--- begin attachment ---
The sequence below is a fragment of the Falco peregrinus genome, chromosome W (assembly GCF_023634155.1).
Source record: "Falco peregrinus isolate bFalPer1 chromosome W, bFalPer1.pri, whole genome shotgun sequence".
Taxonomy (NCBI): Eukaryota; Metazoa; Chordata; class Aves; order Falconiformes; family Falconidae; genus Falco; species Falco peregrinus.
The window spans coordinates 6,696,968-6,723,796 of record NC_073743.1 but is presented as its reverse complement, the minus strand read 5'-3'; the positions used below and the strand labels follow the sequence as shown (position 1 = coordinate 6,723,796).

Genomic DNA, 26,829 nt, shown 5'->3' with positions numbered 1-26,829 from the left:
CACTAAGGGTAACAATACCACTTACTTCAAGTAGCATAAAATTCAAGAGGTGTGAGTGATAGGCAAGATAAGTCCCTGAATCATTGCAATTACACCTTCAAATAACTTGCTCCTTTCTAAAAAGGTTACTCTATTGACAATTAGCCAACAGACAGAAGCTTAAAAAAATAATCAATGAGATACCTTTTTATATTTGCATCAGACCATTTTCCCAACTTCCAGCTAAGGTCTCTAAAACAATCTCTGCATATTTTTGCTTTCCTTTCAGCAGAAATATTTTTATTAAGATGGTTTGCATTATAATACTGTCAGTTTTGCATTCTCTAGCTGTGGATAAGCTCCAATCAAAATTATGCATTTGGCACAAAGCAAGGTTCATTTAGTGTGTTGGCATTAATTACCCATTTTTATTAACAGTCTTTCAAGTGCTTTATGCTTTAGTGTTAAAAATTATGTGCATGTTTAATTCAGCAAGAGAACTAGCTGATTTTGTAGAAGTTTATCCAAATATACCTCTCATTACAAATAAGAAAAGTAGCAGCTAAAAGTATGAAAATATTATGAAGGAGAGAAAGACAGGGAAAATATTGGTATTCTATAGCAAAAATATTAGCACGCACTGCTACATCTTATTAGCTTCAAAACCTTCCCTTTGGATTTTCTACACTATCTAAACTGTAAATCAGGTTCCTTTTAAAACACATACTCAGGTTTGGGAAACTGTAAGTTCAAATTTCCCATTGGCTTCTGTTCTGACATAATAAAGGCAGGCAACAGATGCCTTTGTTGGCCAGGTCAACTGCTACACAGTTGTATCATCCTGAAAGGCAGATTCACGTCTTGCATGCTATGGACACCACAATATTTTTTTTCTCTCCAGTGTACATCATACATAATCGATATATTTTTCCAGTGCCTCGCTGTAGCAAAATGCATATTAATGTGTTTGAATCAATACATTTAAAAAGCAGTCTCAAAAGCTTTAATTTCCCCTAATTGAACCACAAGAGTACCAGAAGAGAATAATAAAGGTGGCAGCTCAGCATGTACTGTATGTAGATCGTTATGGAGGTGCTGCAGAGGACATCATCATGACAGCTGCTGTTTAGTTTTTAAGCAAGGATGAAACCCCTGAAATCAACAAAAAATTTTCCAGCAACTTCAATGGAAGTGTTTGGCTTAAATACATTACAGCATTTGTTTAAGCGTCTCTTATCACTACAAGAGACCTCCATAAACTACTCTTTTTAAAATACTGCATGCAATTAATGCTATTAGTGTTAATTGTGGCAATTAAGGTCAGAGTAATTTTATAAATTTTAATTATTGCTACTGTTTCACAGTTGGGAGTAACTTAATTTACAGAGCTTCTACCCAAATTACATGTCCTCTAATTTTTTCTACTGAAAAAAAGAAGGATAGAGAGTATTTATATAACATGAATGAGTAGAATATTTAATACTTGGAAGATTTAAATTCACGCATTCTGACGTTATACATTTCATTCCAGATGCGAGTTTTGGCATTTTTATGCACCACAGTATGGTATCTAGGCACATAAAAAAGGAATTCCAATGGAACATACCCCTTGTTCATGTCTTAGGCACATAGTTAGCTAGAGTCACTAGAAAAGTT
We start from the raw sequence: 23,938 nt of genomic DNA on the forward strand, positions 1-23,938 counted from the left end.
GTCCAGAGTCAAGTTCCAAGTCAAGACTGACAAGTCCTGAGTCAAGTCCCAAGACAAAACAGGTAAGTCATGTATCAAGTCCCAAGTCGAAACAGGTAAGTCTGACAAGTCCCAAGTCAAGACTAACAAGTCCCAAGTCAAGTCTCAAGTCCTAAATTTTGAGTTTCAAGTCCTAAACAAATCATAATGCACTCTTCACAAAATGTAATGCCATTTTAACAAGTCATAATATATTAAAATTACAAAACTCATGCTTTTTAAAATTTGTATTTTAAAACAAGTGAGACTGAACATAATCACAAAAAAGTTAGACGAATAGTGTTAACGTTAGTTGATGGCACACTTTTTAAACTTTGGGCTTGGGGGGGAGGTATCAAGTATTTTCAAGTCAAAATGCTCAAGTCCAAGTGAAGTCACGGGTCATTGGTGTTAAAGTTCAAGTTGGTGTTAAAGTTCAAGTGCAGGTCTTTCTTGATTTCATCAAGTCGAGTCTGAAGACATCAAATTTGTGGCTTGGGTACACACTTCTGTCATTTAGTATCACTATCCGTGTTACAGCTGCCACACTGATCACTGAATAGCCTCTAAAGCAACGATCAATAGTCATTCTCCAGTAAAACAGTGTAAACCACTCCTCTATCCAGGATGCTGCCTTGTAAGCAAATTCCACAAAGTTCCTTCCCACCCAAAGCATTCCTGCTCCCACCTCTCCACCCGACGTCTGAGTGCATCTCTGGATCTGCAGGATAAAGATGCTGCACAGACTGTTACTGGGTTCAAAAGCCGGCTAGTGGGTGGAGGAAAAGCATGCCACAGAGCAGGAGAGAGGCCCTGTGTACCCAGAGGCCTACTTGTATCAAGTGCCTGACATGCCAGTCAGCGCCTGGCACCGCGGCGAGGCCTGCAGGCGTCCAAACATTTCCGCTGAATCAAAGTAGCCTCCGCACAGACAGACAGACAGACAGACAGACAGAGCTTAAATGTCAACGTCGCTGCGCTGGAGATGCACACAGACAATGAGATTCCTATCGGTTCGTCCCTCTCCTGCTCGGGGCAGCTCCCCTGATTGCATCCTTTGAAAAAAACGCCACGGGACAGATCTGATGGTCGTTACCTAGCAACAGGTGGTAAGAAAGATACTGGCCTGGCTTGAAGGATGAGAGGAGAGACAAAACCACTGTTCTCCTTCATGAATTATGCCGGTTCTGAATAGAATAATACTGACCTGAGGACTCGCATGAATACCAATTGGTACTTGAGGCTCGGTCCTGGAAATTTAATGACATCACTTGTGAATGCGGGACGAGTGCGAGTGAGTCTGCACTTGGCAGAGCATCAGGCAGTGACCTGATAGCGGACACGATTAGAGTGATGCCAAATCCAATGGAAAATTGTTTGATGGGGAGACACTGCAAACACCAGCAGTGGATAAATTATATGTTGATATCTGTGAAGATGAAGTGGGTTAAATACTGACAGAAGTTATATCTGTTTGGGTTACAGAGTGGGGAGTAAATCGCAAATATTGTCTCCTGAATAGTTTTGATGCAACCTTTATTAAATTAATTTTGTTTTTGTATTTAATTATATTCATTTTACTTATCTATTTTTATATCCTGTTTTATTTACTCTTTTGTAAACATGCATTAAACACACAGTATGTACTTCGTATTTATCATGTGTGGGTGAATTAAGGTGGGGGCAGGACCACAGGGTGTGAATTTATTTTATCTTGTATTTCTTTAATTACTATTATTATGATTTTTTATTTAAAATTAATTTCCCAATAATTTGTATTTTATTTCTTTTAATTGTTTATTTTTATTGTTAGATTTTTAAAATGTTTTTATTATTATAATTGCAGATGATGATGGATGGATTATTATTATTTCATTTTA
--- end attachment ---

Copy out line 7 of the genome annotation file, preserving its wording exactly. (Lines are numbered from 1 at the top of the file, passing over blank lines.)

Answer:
We start from the raw sequence: 23,938 nt of genomic DNA on the forward strand, positions 1-23,938 counted from the left end.